What is my role as an SLP related to literacy, and how does it differ from what other professionals do?
The ASHA Practice Portal document on written language disorders includes the following statement: “Speech-language pathologists (SLPs) play a critical and direct role in the development of literacy in children and adolescents and in the diagnosis, assessment, and treatment of written language disorders, including dyslexia” (ASHA, n.d.a.). The SLP’s training includes knowledge about spoken language, which is the foundation of written language development. Thus, SLPs should be involved in preventative activities, such as collaborating with classroom teachers to provide lessons for all children in early literacy skills, such as print knowledge, phonological and phonemic awareness, narrative, and vocabulary (Justice & Kaderavek, 2004; Kaderavek & Justice, 2004; Terrell & Watson, 2018). The SLP’s role continues throughout the school-age years, focused on services for students with communication disorders when the disorder has an impact on the educational success of the student. Collaboration with teachers continues to be important to support linguistic elements of the curriculum for students with disabilities and those at risk for failure (ASHA, 2010b).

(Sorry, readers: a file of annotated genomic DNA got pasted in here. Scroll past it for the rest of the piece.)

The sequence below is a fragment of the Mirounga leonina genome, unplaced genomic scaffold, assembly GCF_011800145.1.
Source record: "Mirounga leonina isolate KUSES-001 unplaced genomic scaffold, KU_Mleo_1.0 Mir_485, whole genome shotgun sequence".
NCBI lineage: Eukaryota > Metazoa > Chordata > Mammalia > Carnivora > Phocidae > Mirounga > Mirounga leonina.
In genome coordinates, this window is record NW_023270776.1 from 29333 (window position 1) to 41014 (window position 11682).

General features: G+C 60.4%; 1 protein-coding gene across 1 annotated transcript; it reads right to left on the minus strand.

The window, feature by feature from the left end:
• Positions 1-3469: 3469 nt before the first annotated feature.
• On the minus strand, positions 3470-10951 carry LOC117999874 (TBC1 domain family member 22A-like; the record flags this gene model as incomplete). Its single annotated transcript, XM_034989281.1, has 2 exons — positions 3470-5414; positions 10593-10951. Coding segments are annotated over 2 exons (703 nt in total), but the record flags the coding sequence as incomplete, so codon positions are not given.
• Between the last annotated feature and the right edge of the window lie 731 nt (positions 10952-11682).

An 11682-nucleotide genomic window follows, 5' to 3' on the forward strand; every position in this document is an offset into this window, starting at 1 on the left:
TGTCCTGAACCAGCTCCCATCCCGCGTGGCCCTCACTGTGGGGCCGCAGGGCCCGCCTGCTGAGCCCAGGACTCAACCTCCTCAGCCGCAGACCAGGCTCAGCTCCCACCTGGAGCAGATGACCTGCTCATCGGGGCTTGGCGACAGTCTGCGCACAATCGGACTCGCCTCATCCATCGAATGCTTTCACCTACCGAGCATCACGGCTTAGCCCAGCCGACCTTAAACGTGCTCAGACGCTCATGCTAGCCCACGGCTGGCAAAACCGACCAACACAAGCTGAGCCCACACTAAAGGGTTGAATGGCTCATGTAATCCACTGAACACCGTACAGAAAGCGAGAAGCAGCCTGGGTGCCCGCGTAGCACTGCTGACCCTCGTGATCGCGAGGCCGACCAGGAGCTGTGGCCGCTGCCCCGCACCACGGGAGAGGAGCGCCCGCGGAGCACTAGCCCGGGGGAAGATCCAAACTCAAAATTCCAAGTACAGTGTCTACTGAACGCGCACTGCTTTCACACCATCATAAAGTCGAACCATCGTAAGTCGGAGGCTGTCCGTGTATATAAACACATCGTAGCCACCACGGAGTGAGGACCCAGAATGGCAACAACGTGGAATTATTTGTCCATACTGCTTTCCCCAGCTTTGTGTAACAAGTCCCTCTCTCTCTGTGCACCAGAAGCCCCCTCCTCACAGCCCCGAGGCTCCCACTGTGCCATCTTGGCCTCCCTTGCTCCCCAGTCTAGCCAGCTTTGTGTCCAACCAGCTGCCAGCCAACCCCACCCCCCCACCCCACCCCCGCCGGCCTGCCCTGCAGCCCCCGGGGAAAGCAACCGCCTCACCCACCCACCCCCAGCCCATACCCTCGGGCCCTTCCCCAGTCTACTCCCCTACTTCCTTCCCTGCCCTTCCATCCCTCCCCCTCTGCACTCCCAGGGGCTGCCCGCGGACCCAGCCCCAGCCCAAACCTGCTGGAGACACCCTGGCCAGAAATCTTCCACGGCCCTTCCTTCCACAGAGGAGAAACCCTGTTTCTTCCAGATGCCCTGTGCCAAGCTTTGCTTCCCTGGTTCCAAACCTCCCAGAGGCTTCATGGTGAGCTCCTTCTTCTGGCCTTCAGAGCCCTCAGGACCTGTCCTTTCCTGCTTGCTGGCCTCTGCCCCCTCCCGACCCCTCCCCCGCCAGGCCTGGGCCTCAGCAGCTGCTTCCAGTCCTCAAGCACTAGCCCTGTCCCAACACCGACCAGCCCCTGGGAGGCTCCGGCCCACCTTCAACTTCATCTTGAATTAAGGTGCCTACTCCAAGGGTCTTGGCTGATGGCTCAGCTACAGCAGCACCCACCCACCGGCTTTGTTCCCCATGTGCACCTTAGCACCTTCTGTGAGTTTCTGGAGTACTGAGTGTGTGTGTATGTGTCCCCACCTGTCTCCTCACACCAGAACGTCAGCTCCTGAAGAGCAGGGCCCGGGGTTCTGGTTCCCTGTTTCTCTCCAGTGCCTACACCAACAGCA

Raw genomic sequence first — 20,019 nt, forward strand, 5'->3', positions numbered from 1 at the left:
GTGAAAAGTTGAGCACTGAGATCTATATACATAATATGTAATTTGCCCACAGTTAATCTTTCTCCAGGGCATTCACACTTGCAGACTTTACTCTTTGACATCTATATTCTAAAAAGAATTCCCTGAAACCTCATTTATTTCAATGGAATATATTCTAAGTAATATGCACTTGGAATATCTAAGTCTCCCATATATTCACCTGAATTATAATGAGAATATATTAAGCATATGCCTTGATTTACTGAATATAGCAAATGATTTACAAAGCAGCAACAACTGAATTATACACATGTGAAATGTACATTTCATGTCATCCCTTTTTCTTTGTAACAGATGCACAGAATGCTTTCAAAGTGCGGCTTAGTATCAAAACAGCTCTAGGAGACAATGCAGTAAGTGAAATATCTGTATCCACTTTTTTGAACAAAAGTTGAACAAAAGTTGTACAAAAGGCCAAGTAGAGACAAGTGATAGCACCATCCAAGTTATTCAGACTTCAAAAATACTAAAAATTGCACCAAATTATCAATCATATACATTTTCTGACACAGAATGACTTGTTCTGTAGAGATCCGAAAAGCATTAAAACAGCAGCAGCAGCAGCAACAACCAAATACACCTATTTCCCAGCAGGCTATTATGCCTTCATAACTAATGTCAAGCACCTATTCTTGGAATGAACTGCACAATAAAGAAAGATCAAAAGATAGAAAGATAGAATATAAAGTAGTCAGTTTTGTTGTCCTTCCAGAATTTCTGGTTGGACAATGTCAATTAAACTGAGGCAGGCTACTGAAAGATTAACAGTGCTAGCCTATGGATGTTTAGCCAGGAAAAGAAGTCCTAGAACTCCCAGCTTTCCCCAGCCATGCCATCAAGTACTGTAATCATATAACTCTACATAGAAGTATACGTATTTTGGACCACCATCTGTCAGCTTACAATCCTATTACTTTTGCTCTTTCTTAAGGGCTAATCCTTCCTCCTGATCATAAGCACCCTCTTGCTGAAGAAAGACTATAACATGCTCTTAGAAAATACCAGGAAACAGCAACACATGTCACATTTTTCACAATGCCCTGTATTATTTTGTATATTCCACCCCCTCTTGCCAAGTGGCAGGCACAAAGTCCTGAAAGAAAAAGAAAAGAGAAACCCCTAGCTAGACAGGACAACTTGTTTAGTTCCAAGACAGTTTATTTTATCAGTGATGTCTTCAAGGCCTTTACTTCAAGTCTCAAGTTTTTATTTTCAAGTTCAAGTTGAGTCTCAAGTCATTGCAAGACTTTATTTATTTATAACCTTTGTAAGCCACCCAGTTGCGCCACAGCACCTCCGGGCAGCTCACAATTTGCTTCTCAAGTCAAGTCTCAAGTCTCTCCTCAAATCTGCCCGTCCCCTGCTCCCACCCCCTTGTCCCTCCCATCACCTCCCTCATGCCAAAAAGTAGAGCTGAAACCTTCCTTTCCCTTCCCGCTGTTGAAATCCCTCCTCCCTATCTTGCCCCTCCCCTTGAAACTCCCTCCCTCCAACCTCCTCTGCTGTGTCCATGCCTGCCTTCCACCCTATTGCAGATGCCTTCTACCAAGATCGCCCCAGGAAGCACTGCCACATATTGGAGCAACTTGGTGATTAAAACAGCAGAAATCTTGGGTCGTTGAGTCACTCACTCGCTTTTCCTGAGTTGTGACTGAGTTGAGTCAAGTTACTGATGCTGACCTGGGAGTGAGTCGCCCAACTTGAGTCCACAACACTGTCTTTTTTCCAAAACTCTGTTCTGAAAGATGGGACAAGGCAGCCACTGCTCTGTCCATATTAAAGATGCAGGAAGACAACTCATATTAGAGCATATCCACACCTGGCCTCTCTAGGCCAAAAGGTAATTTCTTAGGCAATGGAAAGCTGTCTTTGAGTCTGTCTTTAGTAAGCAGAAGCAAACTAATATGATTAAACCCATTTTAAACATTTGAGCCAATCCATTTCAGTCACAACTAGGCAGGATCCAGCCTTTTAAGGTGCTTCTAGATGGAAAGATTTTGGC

While classroom teachers take on the role of Tier 1 instruction in reading and writing, specialized literacy professionals can provide individualized support to teachers and students to address the needs of students with literacy difficulties. The International Literacy Association (2015) published a research brief that describes and distinguishes the roles of school-based literacy professionals, including reading/literacy specialists, literacy coaches, and literacy coordinators/supervisors. The SLP may collaborate with some or all of these professionals in providing literacy intervention. Roles may vary by setting or even by district or individual school, depending on which professionals are available (ASHA, n.d.a).
This Ask the Expert is an excerpt from the course, 20Q: The Importance of Explicit Literacy Instruction in Early Elementary Grades.